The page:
Can You be Too Customer-Friendly? The End of Moviepass


September fourteenth was a very sad day. The provider of unlimited cinema entertainment for one very low, unsustainable price, Moviepass, finally went under. Not that this was in any way a surprise from the day Moviepass crafted their unsustainable strategy, but we, the users, can still weep.

Are there any lessons to be learned from Moviepass's failure, though? In some ways, Moviepass is an example of how to quickly drive subscriber growth. The company went from obscurity to over 3-million subscribers seemingly overnight after they adopted their $9.99 all you can watch subscription plan. Unfortunately, as they well knew, such a business model was unsustainable unless they could pivot the user base into more profitable avenues. They did not.  

The Moviepass strategy is the business equivalent of that guy in high school who tried way too hard to make everyone like him. Sure, everyone will hang out with you while you allow them to empty your parents' liquor cabinet at no charge, but the "friendships" will quickly end when the liquor dries up.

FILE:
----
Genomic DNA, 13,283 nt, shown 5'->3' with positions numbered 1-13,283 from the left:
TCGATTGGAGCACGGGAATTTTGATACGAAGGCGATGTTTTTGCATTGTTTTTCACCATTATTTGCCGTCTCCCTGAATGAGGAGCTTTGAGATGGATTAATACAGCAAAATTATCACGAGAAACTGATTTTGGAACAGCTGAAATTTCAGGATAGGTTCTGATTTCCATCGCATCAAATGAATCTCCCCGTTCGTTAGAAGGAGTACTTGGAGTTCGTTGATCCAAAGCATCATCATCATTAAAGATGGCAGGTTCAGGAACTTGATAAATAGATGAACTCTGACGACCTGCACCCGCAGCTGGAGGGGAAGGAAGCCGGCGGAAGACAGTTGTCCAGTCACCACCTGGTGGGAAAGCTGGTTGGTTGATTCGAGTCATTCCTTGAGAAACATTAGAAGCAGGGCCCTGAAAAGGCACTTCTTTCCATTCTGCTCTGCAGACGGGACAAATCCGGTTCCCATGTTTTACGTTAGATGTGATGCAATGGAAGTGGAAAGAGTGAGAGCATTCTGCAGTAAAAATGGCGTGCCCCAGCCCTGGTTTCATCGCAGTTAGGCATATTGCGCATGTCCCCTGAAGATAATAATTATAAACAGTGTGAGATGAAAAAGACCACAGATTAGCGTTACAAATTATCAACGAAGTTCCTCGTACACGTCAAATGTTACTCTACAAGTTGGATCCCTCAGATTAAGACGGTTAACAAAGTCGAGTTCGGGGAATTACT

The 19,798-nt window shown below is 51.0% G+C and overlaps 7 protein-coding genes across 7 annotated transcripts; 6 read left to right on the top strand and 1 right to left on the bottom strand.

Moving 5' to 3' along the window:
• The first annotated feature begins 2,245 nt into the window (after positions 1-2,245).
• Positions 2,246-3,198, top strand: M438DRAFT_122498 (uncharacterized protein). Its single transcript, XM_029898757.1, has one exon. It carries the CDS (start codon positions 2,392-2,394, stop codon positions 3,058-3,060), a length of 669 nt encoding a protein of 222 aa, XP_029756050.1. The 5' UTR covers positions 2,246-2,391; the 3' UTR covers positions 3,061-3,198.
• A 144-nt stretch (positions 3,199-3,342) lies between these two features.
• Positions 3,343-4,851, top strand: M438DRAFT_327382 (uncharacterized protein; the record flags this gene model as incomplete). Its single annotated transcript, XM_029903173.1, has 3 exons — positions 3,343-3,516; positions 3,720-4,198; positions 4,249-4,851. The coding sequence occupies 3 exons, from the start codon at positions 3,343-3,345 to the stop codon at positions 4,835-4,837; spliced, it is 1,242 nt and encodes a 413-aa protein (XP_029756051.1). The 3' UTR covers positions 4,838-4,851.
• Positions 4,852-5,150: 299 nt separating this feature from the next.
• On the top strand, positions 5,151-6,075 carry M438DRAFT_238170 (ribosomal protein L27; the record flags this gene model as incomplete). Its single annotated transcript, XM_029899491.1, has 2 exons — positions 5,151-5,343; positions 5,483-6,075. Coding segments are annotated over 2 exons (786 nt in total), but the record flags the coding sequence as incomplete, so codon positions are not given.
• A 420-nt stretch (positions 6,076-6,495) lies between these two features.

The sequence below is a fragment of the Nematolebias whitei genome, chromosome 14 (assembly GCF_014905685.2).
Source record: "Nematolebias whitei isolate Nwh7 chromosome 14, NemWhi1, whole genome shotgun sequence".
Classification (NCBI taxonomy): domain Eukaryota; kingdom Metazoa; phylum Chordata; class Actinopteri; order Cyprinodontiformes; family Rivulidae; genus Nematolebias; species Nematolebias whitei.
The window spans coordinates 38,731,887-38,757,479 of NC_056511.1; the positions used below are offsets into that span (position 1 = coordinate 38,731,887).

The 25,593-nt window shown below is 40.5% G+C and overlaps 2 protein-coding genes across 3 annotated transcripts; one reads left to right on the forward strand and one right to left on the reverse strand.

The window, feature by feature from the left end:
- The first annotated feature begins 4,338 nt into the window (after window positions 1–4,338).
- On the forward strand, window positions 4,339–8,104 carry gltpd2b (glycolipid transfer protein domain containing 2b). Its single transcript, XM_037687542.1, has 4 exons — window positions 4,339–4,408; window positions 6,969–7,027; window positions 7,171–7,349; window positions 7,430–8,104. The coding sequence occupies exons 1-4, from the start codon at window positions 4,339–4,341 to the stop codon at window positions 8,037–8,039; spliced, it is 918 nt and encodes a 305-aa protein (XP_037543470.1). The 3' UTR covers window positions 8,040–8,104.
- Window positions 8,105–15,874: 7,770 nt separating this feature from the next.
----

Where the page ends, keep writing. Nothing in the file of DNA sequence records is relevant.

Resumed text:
The grow subscriber base at any cost model is not only confined to startups, however. Take AT&T, one of the oldest, lumbering corporations in existence. In an attempt to compete in the increasingly competitive streaming market, the giant essentially gave away $200 Apple TVs in exchange for pre-paying for three months of DirecTV Now service (which is less than the cost of a new Apple TV). While this strategy did help to grow AT&T's to the second-highest subscriber base in the OTT market, they quickly began bleeding subscribers as soon as the promotion went away.

These tactics beg the question, can a company be too customer-friendly? How does one draw the line? Should an exit strategy be crafted before an unsustainably customer-friendly strategy is crafted, or should one just launch and hope a new strategy emerges?

Greg VanderPol